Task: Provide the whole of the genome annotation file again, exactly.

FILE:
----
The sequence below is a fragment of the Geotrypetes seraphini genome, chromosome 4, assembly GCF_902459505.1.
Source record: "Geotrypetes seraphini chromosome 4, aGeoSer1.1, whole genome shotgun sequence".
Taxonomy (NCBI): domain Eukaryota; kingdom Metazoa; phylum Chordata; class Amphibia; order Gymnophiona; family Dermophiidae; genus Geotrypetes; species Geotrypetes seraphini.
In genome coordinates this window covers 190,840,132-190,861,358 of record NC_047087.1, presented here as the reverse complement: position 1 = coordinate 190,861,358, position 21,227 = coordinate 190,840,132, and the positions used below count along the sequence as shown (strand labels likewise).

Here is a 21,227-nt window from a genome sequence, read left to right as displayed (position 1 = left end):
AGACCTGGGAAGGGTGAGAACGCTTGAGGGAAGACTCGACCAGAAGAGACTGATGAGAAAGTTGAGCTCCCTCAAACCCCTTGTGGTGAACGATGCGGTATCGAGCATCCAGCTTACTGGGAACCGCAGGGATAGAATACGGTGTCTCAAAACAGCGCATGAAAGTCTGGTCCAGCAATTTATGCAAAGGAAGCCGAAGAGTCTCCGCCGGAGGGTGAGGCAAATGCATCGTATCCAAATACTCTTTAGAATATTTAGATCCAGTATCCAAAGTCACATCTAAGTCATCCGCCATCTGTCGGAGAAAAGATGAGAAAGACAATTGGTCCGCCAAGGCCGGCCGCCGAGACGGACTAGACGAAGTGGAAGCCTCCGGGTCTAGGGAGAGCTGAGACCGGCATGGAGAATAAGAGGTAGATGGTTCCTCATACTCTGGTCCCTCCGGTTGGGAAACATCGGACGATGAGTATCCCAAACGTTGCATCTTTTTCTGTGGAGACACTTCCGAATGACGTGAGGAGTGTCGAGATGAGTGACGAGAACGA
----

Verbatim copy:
The sequence below is a fragment of the Geotrypetes seraphini genome, chromosome 4, assembly GCF_902459505.1.
Source record: "Geotrypetes seraphini chromosome 4, aGeoSer1.1, whole genome shotgun sequence".
Taxonomy (NCBI): domain Eukaryota; kingdom Metazoa; phylum Chordata; class Amphibia; order Gymnophiona; family Dermophiidae; genus Geotrypetes; species Geotrypetes seraphini.
In genome coordinates this window covers 190,840,132-190,861,358 of record NC_047087.1, presented here as the reverse complement: position 1 = coordinate 190,861,358, position 21,227 = coordinate 190,840,132, and the positions used below count along the sequence as shown (strand labels likewise).

Here is a 21,227-nt window from a genome sequence, read left to right as displayed (position 1 = left end):
AGACCTGGGAAGGGTGAGAACGCTTGAGGGAAGACTCGACCAGAAGAGACTGATGAGAAAGTTGAGCTCCCTCAAACCCCTTGTGGTGAACGATGCGGTATCGAGCATCCAGCTTACTGGGAACCGCAGGGATAGAATACGGTGTCTCAAAACAGCGCATGAAAGTCTGGTCCAGCAATTTATGCAAAGGAAGCCGAAGAGTCTCCGCCGGAGGGTGAGGCAAATGCATCGTATCCAAATACTCTTTAGAATATTTAGATCCAGTATCCAAAGTCACATCTAAGTCATCCGCCATCTGTCGGAGAAAAGATGAGAAAGACAATTGGTCCGCCAAGGCCGGCCGCCGAGACGGACTAGACGAAGTGGAAGCCTCCGGGTCTAGGGAGAGCTGAGACCGGCATGGAGAATAAGAGGTAGATGGTTCCTCATACTCTGGTCCCTCCGGTTGGGAAACATCGGACGATGAGTATCCCAAACGTTGCATCTTTTTCTGTGGAGACACTTCCGAATGACGTGAGGAGTGTCGAGATGAGTGACGAGAACGA